A boy to her left groaned. Moonlight eased through the shutters to illuminate his face. It was Trevor, the boy from down the road. He was always a pest, lighting firecrackers at night and making sure she never got a wink of sleep. His aunt popped around on occasion (usually when she wasn’t wanted) to inquire about Helven’s needs. It didn’t take long to get rid of her, but Trevor must have known about her and that she lived alone in the house.

Well, she couldn’t let them go now that they’d seen her. So what to do with them? They’d caused a great deal of trouble. The energy spent fighting them off would take days to replenish. The room would need tidying and she’d have to replace the broken cutlery. Then she’d have to recast her spells, making her body look old and frail like a human. It was a rather annoying process, one that took too much time when she could be doing much better things like spying on the unsuspecting neighbours.

Ah! She could sell them to the Keepers. They were always on the lookout for stray humans to have as pets. Yes, she could very well do that. She’d wash her hands of these boys and pay towards her tax at the same time.

She’d give them a call. But first she’d make another cup of tea.

Born in 1995 with a twisted sense of humour and a taste for craft beers and cold weather, Jeremy Szal’s work has appeared in Nature, Nature: Physics, Abyss & Apex, Lightspeed, Strange Horizons, The Drabblecast and others. His work has appeared in audio and has been translated into Arabic, Polish and Chinese. In 2015 he was a Finalist for Writers of the Future and produced a short film that is currently being screened in film festivals around the world. He is also the fiction editor for Hugo-winning podcast StarShipSofa and holds a a useless BA in Film Studies and Creative Writing. He has plans for world domination but is too busy watching foreign films and traveling to really get the plan in motion. He has written several novels and is currently seeking literary representation. He carves out a living in Sydney, Australia. Peep into his brain via at @jeremyszal or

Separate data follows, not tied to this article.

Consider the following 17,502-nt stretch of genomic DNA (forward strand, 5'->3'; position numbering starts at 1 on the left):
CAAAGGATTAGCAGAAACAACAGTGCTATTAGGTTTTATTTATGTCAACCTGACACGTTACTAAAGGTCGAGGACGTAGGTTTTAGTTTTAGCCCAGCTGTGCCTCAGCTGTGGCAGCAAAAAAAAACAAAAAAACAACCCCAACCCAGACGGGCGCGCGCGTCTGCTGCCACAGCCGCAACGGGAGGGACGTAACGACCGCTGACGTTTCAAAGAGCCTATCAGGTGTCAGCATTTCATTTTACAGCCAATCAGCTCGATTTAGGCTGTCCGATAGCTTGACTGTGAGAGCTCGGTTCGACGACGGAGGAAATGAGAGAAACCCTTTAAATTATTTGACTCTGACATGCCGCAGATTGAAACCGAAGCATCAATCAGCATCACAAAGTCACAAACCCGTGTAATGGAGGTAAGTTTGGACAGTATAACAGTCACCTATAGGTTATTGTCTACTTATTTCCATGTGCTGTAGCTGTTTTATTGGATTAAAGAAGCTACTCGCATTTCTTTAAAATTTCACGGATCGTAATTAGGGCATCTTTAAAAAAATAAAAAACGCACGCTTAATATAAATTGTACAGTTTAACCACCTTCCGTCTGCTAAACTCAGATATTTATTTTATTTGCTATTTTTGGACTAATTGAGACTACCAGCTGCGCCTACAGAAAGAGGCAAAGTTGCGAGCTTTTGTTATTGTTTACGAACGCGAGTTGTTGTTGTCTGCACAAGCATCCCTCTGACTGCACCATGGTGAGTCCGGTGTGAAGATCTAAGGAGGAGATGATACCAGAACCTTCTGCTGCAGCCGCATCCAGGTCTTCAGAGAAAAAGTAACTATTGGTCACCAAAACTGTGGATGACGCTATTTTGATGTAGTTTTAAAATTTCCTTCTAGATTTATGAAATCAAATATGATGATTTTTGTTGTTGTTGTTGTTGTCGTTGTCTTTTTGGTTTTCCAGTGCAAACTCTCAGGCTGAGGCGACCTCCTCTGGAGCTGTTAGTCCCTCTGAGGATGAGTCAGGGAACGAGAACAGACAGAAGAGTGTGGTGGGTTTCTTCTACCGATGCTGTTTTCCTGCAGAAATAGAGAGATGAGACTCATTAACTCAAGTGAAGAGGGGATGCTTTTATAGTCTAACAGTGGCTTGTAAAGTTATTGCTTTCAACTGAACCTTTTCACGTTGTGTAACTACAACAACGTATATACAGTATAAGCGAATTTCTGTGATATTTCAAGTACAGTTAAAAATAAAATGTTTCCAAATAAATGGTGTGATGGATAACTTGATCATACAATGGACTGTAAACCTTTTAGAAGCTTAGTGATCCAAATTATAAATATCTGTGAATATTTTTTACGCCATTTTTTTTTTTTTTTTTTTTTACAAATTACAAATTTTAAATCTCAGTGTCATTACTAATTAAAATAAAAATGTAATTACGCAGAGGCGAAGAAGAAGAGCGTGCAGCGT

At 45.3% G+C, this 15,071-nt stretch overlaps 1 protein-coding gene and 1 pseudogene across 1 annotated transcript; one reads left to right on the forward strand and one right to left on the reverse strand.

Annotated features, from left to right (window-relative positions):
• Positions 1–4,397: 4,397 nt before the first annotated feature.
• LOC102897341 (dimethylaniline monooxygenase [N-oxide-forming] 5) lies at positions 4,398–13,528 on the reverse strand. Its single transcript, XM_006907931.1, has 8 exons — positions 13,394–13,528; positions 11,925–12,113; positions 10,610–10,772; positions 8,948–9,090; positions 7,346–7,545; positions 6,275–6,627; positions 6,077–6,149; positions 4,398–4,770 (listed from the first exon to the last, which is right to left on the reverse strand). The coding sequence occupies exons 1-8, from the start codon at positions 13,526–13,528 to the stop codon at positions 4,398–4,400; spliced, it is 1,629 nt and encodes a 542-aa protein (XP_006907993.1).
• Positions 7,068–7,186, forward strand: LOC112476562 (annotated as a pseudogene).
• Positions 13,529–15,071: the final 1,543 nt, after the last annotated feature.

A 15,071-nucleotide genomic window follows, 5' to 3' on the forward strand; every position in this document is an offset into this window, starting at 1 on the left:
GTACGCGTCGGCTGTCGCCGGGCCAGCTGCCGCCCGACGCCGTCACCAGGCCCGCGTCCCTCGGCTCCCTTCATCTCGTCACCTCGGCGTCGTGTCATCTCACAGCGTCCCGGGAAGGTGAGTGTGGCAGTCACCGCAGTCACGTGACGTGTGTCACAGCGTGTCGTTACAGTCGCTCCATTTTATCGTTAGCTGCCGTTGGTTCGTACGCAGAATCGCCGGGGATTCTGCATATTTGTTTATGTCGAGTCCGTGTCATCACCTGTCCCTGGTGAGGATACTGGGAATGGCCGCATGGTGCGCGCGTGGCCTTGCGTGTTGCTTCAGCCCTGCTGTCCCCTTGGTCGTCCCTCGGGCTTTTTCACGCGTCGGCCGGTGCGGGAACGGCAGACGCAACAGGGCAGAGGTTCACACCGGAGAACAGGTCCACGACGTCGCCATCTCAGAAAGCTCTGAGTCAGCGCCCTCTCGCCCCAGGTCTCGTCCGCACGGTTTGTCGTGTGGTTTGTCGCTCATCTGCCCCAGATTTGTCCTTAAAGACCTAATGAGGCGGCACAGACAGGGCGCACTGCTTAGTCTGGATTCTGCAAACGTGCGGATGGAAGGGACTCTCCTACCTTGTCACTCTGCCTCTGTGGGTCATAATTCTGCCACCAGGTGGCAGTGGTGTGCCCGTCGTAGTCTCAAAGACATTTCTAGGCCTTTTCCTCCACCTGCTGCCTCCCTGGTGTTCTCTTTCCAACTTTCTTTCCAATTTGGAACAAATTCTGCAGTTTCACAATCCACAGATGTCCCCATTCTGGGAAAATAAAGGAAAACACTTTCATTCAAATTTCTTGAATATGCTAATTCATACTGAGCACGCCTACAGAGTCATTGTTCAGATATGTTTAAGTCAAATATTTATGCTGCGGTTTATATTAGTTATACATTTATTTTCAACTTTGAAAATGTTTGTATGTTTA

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Rate this story:
 average 3.2 stars • 29 reader(s) rated this

Every Day Fiction

  • I found the writing to be rather ordinary without much creative style needed to make it rise. I wanted more of her backstory and less about the fight which became tedious to read. If grandma was an “alien” in human form, why not use some alien powers to disperse (get rid of) the intruders? How were the intruders held captive until the Keepers were called in? Much unrealized potential in the story.

  • Sarah Crysl Akhtar

    Discovering that the protagonist was a fey before I’d even clicked the story open to read the rest of it was a little too much giveaway for my taste.

    It considerably furthered the letdown to find that Helven wasn’t much more than the sort of modern senior who keeps up with her judo lessons at the club. What, exactly, was the point of this very un-magical existence in a not-very-pleasing form in which she spent all her time waiting to beat up thugs? Magic shouldn’t be mundane. I gave a generous three stars.

  • Carl Steiger

    She’s a killer grandma all right, but she still seems awfully mundane to be one of the fair folk. Could it be she’s just “gone native” after hiding out amongst the humans for too long? (I’m counting her 600 years as having begun with her migration to the human realm, but that’s my own interpretation.)

    • But she didn’t kill them 🙂

  • Jeffrey Yorio

    Nice and different, Fey aren’t always nice, good twist. The fight flowed well.